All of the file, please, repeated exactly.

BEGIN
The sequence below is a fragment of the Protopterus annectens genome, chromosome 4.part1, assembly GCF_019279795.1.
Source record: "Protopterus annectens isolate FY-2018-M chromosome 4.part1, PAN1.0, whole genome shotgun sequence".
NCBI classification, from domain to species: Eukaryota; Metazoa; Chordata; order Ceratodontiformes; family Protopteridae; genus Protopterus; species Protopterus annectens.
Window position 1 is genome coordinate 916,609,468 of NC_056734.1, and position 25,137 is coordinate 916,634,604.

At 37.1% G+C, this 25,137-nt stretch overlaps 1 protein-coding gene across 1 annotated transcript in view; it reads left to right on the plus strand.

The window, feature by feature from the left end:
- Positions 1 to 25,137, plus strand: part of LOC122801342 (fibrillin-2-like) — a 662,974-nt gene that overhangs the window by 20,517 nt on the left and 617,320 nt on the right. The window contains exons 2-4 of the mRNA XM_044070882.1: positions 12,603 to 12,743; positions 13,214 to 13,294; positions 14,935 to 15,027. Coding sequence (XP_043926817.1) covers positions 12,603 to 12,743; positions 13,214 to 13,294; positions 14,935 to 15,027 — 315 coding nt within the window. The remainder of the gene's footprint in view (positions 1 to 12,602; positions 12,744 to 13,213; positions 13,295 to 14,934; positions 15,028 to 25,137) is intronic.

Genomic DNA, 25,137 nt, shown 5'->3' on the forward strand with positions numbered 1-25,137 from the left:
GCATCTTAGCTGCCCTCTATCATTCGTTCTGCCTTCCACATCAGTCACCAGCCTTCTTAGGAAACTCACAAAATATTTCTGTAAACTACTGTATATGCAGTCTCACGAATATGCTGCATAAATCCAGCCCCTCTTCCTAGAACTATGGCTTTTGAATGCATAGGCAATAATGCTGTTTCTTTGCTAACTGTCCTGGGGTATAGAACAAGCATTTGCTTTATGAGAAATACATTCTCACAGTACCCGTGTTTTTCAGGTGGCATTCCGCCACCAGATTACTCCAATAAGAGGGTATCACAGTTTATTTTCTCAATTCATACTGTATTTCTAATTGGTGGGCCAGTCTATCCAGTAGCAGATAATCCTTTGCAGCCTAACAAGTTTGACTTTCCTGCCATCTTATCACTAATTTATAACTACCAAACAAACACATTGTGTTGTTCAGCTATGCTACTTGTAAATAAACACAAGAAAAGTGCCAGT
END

The sequence below is a fragment of the Protopterus annectens genome, chromosome 4.part1, assembly GCF_019279795.1.
Source record: "Protopterus annectens isolate FY-2018-M chromosome 4.part1, PAN1.0, whole genome shotgun sequence".
NCBI classification, from domain to species: Eukaryota; Metazoa; Chordata; order Ceratodontiformes; family Protopteridae; genus Protopterus; species Protopterus annectens.
Window position 1 is genome coordinate 916,609,468 of NC_056734.1, and position 25,137 is coordinate 916,634,604.

At 37.1% G+C, this 25,137-nt stretch overlaps 1 protein-coding gene across 1 annotated transcript in view; it reads left to right on the plus strand.

The window, feature by feature from the left end:
- Positions 1 to 25,137, plus strand: part of LOC122801342 (fibrillin-2-like) — a 662,974-nt gene that overhangs the window by 20,517 nt on the left and 617,320 nt on the right. The window contains exons 2-4 of the mRNA XM_044070882.1: positions 12,603 to 12,743; positions 13,214 to 13,294; positions 14,935 to 15,027. Coding sequence (XP_043926817.1) covers positions 12,603 to 12,743; positions 13,214 to 13,294; positions 14,935 to 15,027 — 315 coding nt within the window. The remainder of the gene's footprint in view (positions 1 to 12,602; positions 12,744 to 13,213; positions 13,295 to 14,934; positions 15,028 to 25,137) is intronic.

Genomic DNA, 25,137 nt, shown 5'->3' on the forward strand with positions numbered 1-25,137 from the left:
GCATCTTAGCTGCCCTCTATCATTCGTTCTGCCTTCCACATCAGTCACCAGCCTTCTTAGGAAACTCACAAAATATTTCTGTAAACTACTGTATATGCAGTCTCACGAATATGCTGCATAAATCCAGCCCCTCTTCCTAGAACTATGGCTTTTGAATGCATAGGCAATAATGCTGTTTCTTTGCTAACTGTCCTGGGGTATAGAACAAGCATTTGCTTTATGAGAAATACATTCTCACAGTACCCGTGTTTTTCAGGTGGCATTCCGCCACCAGATTACTCCAATAAGAGGGTATCACAGTTTATTTTCTCAATTCATACTGTATTTCTAATTGGTGGGCCAGTCTATCCAGTAGCAGATAATCCTTTGCAGCCTAACAAGTTTGACTTTCCTGCCATCTTATCACTAATTTATAACTACCAAACAAACACATTGTGTTGTTCAGCTATGCTACTTGTAAATAAACACAAGAAAAGTGCCAGT